Variation in prenatal maternal investment is likely to be associated with the care offspring receive post-natally (Savage, Russell & Johnstone, 2015). Here we focus on two factors that might shape the relationship between prenatal maternal investment and postnatal offspring care: mothers are expected to reduce investment in egg size if such a reduction can be directly substituted by helper care (helpers provide food, and helper efforts can buffer a small size early in life) and if there are no benefits to offspring of receiving investment beyond a certain threshold (for example if offspring need to reach a certain body size to increase their survival, but additional increments in size do not lead to higher offspring fitness). The interactions between mothers and helpers during the post-natal stage might provide information on these two factors. First, if prenatal investment can be substituted by postnatal care, we would predict that mothers show consistent reductions in their pre- and postnatal investment whereas if prenatal investment primes offspring to benefit from increased postnatal help, maternal postnatal care behaviour should be independent of the presence of helpers. Accordingly, we predict that mothers are more likely to produce smaller eggs in groups with helpers in species in which mothers also reduce their postnatal investment in the presence of helpers. Second, if additional investments continue to provide benefits, helping efforts are expected to increase linearly with group size, whereas if there is a limit up to which investment is beneficial, helping efforts might plateau. Therefore, we predict that mothers are more likely to produce smaller eggs in larger groups in species where total helping efforts plateau and do not increase linearly with group size.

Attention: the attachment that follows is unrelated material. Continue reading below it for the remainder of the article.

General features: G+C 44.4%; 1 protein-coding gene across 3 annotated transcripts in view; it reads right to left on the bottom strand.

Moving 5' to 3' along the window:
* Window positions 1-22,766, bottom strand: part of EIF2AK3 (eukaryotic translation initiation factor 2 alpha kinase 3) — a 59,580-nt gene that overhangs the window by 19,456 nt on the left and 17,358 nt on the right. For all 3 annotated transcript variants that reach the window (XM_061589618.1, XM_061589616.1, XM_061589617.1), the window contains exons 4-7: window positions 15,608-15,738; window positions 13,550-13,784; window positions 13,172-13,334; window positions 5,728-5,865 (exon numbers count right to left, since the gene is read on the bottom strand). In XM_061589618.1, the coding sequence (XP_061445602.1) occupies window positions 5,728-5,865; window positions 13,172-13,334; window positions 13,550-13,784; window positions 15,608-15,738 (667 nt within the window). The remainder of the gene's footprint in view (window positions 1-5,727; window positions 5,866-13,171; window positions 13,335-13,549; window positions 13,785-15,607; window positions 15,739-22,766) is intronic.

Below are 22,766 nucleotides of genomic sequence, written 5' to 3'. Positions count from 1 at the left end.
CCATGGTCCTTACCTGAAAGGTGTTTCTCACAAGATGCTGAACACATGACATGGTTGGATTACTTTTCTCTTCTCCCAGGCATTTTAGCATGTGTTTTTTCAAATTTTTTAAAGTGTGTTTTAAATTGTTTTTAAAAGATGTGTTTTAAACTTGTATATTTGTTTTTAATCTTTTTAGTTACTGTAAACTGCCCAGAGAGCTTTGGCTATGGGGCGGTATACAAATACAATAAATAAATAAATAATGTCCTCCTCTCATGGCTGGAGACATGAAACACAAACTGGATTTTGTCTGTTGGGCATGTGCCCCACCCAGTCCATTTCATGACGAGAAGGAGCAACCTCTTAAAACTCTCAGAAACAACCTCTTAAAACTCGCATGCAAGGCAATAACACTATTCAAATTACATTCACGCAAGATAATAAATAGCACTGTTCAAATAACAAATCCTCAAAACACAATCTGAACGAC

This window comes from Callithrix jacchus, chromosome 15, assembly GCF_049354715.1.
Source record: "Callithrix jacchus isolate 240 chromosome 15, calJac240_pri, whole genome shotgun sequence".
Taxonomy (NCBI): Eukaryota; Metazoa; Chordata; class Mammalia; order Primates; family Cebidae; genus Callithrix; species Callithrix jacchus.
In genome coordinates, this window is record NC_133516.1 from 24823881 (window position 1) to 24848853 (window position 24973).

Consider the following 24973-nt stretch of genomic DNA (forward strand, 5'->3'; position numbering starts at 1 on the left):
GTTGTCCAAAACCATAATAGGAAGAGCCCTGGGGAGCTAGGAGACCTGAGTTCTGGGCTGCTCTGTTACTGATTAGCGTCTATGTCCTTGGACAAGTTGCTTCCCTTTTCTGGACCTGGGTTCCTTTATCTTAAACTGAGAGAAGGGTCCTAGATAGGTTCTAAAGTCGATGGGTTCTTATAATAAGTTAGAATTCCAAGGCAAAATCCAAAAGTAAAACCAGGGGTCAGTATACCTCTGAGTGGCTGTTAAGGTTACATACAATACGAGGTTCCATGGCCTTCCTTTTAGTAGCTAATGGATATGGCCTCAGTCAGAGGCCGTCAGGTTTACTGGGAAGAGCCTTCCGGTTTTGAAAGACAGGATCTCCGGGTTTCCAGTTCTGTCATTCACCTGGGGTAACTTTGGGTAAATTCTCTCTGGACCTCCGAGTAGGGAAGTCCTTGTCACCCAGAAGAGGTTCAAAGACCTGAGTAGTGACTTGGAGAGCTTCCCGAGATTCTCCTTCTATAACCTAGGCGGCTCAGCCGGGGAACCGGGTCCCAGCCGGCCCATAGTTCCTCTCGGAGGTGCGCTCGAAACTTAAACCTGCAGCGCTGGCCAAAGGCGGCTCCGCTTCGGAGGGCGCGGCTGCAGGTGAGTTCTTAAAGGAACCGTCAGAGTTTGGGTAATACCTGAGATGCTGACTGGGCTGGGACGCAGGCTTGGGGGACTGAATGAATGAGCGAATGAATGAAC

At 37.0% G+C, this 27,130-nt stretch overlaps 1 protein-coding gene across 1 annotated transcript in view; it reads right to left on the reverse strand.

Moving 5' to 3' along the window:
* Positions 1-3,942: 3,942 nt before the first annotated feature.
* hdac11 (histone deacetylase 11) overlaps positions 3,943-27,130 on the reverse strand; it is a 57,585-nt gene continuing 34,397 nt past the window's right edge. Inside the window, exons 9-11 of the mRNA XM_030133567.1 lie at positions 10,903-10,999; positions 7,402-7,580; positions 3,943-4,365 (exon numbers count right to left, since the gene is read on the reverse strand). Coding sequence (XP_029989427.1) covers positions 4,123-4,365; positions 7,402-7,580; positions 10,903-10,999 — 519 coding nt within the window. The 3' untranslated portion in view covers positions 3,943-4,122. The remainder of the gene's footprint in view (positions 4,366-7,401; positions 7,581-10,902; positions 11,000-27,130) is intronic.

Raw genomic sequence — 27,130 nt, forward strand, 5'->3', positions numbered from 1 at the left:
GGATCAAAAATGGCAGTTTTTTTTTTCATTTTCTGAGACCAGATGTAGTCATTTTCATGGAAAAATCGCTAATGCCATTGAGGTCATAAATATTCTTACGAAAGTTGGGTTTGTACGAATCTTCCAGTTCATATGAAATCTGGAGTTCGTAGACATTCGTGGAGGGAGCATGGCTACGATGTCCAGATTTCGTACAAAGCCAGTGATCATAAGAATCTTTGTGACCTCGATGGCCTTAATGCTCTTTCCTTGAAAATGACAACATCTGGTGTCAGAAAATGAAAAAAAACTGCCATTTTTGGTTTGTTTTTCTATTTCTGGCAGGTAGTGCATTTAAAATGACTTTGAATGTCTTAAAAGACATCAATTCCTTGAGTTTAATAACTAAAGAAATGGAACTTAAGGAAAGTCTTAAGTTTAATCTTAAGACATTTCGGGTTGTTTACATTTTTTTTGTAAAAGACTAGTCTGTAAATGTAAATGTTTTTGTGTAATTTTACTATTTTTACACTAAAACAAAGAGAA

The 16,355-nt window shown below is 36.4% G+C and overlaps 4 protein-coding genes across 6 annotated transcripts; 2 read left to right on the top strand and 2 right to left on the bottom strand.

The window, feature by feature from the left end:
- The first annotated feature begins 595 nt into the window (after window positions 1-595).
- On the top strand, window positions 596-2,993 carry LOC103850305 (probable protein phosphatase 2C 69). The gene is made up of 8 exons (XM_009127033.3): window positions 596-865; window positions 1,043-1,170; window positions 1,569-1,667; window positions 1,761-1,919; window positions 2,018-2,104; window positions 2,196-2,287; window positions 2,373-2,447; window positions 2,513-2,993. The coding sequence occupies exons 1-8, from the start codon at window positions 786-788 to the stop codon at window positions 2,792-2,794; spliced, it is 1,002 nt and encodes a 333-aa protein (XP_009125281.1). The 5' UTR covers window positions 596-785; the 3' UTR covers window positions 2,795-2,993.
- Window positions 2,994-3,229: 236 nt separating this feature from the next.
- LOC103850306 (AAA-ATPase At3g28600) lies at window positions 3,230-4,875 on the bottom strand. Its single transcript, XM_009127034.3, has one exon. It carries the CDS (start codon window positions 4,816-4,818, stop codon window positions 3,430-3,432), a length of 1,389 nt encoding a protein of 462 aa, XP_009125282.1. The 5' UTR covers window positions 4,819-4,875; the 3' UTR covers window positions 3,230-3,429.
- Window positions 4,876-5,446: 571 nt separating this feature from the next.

In this study, we perform a meta-analysis to determine whether the current evidence indicates that variation in maternal prenatal investment in the form of egg size systematically varies with the number of helpers across cooperative breeders, and whether the direction of the relationship indicates whether load-lightening or differential allocation might be more prevalent. Our study systematically combines the recently available observations to assess whether consistent increases or decreases in maternal investment at the egg stage in response to helper numbers have been observed and test predictions that changes in maternal pre-natal investment are associated with the post-natal care offspring experience.